Unchecked state

From this point on, there's nothing more left to do than just style our overlay accordingly for the checked and unchecked state.

.checkbox .overlay {
  position: absolute;
  top: 0px;
  left: 0px;
  height: 24px;
  width: 24px;
  background-color: transparent;
  border-radius: 8px;
  border: 2px solid #F39C12;
  transform: rotate(-90deg);
  transition: all 0.3s;
}

.checkbox .overlay .icon {
  color: white;
  display: none;
}

First, let's style our unchecked checkbox. All the above CSS is generally mostly cosmetic and just makes our form element look cooler. For example, we sneakily added some transforms and transitions (remember prefixes for older browsers!) to add at least some motion to out checkbox. But, apparently, the display: none applied to our icon is the most important detail. Here, as we don't need to listen to icon's events, we can hide it completely using display property.

SVG icon

This brings us to the icon itself. Here, we'll be using simple, nicely rounded check vector icon taken straightly from a nice set of MIT-licensed icons called Feather. Here's how it looks like code-wise:

<svg xmlns="http://www.w3.org/2000/svg"
    width="24"
    height="24"
    viewBox="0 0 24 24"
    fill="none"
    stroke="currentColor"
    stroke-width="2"
    stroke-linecap="round"
    stroke-linejoin="round"
    class="icon">
        <polyline points="20 6 9 17 4 12"/>
</svg>

Checked state

Finally, for our checked state:

.checkbox input:checked ~ .overlay {
  background-color: #F39C12;
  border-radius: 8px;
  transform: rotate(0deg);
  opacity: 1;
  border: 2px solid #F39C12;
}

.checkbox input:checked ~ .overlay .icon {
  display: block;
}

Here, we make good use of CSS ~ selector, applying styles to each element that is preceded by the one specified before it. Next, we make our check icon visible and rotate the checkbox to its original position. For the complete code, you can view the CodePen below.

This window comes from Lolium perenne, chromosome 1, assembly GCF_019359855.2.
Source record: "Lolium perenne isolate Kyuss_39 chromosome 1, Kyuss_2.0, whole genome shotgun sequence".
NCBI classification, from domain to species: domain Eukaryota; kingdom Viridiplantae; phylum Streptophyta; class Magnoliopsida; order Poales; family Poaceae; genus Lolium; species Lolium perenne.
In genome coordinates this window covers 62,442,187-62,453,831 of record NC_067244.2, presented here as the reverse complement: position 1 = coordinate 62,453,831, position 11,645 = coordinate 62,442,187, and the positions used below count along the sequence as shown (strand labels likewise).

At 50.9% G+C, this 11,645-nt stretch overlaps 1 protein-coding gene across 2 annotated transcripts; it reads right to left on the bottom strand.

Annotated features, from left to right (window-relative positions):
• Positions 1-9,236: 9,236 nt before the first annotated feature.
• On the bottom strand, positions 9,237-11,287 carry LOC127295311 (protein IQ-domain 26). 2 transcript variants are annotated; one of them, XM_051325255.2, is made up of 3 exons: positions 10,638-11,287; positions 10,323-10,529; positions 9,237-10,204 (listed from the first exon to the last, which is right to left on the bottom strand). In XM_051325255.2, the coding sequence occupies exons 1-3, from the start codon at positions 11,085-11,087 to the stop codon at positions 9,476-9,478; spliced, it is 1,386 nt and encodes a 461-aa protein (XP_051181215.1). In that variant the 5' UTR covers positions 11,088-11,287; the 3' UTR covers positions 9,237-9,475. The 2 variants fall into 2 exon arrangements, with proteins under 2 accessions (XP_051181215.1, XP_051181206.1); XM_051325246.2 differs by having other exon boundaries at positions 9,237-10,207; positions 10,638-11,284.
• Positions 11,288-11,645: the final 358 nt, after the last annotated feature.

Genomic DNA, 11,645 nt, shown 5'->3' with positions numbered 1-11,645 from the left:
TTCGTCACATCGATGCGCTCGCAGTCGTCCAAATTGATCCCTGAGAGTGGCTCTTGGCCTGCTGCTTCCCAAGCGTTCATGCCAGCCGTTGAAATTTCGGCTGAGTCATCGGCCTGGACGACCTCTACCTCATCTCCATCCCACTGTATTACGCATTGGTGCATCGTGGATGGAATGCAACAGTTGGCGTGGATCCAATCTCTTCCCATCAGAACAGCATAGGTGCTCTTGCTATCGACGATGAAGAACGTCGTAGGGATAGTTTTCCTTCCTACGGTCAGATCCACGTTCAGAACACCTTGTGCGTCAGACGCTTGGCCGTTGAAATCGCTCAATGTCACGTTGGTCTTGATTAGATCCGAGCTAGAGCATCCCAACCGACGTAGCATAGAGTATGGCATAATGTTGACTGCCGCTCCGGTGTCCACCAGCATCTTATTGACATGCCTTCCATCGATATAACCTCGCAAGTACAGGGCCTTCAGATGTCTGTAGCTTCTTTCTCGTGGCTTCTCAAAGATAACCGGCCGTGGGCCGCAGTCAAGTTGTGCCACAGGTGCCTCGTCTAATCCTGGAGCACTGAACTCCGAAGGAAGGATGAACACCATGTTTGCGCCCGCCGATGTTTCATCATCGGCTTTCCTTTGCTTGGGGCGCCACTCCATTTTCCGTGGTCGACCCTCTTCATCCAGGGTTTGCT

See the Pen CSS Checkbox by Arek Nawo (@areknawo) on CodePen.

JS method

Why?

Now, there are some things to note here. Some examples use a rotated rectangle with a small border and some CSS pseudo-classes, instead of SVG for their check icons. In the code above we've used the SVG icon as it allows for more customization (e.g. rounded corners) and is just simpler to use. Next, we only apply some small rotation and color change animation, but if you want to do something more, I recommend trying out stroke-dasharray, stroke-dashoffset, and some keyframe animations to make your SVG icon appear smoothly. But, keep in mind that as you add more and more features to your checkbox, your CSS can rapidly become more and more bloated. Sure, CSS is easy on computing power, but it doesn't make that much of a difference when compared to JS - especially on modern devices. With that said, if you want to truly unleash your creativity, you'll most likely need to use some JS.

Setup

With no CSS-only limitation, we don't have to be so much creative with our selectors. We'll keep our existing HTML structure and start by accessing all required elements inside the JS code.

const checkboxes = document.querySelectorAll(".checkbox");
checkboxes.forEach(checkbox => {